#OscarsSoBlack — Here’s A Look At Past Winners And Their Stereotypical Roles That Won

The trending hashtag #OscarsSoBlack is now a thing. Perhaps you haven’t really seen that hashtag. While there’s a lot of controversy around #OscarsSoWhite, “Oscars So Black” is another trending topic. However, here’s what is wrong with it.

Yes. In the past, there have been black winners at the Oscars. Many seem to think that “too many whites” is the issue surrounding the “Oscars So White” controversy. It’s not. The issue this year is that there were no black nominees for major lead or major supporting roles — just like last year. Essentially, according to the consensus, the issue isn’t “too many white” but is actually “not enough black” entertainers nonimated.

However, Twitter users who are engaged in the “Oscars So Black” discussion are missing the subtle elements and undertones behind the past wins — specifically, their roles.

Let’s look at these two cases for a moment. In 2002, the Oscars panel selected Denzel Washington for his role in Training Day. For this position as corrupt officer of the law Detective Alonzo Harris, Denzel won Best Actor in a Leading Role, as reports Internet Movie Database (IMDb).

Over a decade before that, in 1990, the Oscars chose him for his character in Glory — a movie about the American Civil War. In this movie, Denzel won Best Actor in a Supporting Role for his portrayal of Private Trip. Now, from IMDb’s description of Trip, he is “somewhat of a trouble maker, he breaks the rules and pushes everyone’s buttons.”

In both cases, Denzel was recognized at the Oscars for his troublesome, manipulative, and conniving characters. Since those wins, he’s been in scores of other films. He was last nominated for Flight, where he was a dependent alcoholic. Why not Antwone Fisher? The Book of Eli? Safe House? Remember the Titans? The Manchurian Candidate? None of these notable characters saw the light of day, as far as the Oscars are concerned. Does this paint somewhat of a stereotypical picture? No?

Okay — moving on to Halle Berry, a black actress who’s being meme’d in the “Oscars So Black” discussion. The Oscars only awarded this black actress for her 2001 character in Monster’s Ball.

In this movie, Halle played abusive mother, Leticia Musgrove. And if you recall a certain scene within the movie, it was so graphic that it would’ve fooled the eyes into thinking it was an actual “adult” film — or that the two entertainers were really having sex, on-scene. And, Billy Bob Thorton played the role of a racist prison guard, for that matter.

For this, the Oscars panel thought this black actress was worthy of an award. Before then, she wasn’t nominated. Since then, she hasn’t been nominated. What about The Call? Swordfish? Perfect Stranger? Gothika? It seems that the Oscars only felt that this black actress deserved an award after stripping naked as an abusive mother, no?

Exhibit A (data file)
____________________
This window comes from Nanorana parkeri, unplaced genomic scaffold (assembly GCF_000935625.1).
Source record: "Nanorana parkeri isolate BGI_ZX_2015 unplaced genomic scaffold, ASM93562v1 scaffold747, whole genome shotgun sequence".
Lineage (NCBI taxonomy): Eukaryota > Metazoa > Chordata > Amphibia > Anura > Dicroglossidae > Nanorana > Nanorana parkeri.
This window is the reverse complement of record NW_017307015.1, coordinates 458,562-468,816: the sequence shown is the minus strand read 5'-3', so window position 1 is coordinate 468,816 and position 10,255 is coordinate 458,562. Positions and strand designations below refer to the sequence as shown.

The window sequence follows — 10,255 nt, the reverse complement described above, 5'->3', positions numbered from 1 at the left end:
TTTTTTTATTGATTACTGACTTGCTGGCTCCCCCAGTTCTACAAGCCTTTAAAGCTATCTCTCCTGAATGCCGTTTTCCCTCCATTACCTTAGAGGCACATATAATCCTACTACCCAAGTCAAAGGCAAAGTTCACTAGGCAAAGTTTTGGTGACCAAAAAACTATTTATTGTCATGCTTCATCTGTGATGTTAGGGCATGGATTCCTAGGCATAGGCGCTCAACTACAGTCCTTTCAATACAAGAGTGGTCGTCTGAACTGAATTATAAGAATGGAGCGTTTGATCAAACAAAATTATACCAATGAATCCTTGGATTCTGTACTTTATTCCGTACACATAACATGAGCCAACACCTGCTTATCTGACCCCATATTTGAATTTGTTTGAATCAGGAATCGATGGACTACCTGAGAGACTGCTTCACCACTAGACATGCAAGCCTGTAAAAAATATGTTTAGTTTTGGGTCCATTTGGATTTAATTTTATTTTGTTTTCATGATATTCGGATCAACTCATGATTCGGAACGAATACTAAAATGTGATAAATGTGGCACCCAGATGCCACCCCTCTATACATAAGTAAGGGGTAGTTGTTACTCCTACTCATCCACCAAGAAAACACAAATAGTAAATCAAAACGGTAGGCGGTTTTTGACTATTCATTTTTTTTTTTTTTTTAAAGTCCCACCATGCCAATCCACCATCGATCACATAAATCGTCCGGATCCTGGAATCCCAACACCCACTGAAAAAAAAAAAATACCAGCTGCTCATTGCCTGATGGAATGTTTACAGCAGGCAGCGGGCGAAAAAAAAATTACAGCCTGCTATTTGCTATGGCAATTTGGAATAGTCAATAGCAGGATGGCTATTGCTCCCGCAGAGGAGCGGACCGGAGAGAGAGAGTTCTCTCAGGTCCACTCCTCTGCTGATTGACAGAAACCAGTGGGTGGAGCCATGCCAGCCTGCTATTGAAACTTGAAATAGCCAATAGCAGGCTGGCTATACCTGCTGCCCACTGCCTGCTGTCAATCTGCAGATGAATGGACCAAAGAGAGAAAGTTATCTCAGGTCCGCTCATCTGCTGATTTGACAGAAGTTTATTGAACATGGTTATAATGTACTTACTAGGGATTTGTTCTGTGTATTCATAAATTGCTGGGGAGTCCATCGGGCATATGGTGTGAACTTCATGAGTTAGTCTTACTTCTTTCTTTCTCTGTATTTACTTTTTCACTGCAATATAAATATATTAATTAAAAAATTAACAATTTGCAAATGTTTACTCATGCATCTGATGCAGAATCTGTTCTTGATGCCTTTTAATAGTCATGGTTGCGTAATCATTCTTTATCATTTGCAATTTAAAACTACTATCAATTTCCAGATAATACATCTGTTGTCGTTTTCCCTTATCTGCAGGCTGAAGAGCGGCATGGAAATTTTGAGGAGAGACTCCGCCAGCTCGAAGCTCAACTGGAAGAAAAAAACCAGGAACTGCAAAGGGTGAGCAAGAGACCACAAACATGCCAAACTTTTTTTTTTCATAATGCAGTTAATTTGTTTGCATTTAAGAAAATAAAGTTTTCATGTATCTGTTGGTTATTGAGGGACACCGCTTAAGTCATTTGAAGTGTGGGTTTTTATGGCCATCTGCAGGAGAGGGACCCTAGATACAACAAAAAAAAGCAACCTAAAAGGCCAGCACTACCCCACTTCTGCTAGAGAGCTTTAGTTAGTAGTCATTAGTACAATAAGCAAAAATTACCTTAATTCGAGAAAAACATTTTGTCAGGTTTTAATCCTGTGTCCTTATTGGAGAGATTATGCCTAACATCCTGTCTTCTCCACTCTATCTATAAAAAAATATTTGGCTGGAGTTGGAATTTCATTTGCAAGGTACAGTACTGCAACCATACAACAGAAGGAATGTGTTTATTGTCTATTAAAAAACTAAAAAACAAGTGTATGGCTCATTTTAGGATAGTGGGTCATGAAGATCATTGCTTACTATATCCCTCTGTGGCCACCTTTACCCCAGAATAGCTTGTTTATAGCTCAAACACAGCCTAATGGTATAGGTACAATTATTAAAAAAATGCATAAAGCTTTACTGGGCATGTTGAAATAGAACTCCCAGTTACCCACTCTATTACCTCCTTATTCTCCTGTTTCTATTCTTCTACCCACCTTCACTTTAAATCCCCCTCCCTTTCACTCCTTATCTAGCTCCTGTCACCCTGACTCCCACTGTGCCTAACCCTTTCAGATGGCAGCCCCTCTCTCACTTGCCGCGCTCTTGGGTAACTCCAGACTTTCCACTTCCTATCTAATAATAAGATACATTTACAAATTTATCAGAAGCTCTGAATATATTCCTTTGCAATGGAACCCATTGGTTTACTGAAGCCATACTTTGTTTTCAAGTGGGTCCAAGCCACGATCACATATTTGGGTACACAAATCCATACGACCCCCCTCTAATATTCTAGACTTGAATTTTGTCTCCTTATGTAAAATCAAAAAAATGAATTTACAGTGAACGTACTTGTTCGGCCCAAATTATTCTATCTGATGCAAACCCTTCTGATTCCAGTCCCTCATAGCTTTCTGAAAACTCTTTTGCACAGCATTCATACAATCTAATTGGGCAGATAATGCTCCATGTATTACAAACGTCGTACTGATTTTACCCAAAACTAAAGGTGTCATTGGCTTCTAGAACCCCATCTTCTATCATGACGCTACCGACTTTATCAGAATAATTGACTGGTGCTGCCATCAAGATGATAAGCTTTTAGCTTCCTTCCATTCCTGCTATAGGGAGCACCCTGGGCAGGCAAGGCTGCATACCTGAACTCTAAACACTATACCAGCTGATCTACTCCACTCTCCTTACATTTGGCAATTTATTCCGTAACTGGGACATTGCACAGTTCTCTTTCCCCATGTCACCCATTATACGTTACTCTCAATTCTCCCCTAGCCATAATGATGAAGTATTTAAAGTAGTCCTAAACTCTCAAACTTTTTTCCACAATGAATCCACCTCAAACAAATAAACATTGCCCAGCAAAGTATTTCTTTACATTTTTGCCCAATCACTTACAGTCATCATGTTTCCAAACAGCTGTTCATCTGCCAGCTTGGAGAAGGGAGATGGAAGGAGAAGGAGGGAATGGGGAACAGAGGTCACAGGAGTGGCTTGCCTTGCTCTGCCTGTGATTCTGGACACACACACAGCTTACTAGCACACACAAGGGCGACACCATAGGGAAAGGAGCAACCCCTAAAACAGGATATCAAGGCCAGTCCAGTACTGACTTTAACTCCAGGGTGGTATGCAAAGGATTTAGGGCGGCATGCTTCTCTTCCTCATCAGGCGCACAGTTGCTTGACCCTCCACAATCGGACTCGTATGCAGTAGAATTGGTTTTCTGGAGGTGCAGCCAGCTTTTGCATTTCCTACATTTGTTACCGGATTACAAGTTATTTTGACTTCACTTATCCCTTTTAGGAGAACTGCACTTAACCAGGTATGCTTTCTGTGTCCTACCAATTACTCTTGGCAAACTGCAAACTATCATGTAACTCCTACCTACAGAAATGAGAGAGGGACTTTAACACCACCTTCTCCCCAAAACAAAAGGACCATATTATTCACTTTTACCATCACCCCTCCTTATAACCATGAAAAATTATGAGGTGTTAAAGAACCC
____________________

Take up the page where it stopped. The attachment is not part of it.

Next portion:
While on the topic, a few more actresses within the “Oscars So Black” discussion wouldn’t hurt, right?

The Oscars panel also selected Mo’Nique as a winner, in 2010, for Best Actress in a Supporting Role in Precious. If you saw the movie, you know she was also an abusive mother. This is the only movie for which she’s been nominated, let alone win.

Are you seeing how these black actors and actresses are being awarded only for acting in widely-viewed stereotypical roles? A few more black entertainers can be discussed.

Did you happen to see 12 Years a Slave? Lupita Nyong’o came into the industry “winning,” according to the Oscars committee. Of all nominees in 2014, this black actress immediately won Best Actress in a Supporting Role for her enslaved black character. This is what won over all other actresses in the category for that year.

It’s the same for the director, Steve McQueen. Of all the movies he’s directed, this is the movie the Oscars committee decided was “the winner.”

What about Octavia Spencer? The Oscars committee chose her “Minny Jackson” supporting role as part of the help, in The Help — as the winner, out of all other actresses up for nomination in 2011.

Even for music, Three-Six Mafia won Best Musical Achievement in Written Music for Motion Pictures, Original Song for Hustle & Flow — another stereotypical “hood” movie — with “It’s Hard Out Here for a Pimp.”

So, while there have been few black actors and actresses who have won Oscars, they were chosen for stereotypical roles. Unfortunately, from the committee’s perspective, black winners’ roles at the Oscars have definitely been so “black.”

What are your thoughts about the controversial hashtag? Why haven’t black actors and actresses won Oscars for other notable roles? Feel free to share your thoughts on this article.

[Photo by Jason Merritt/Getty Images Entertainment]

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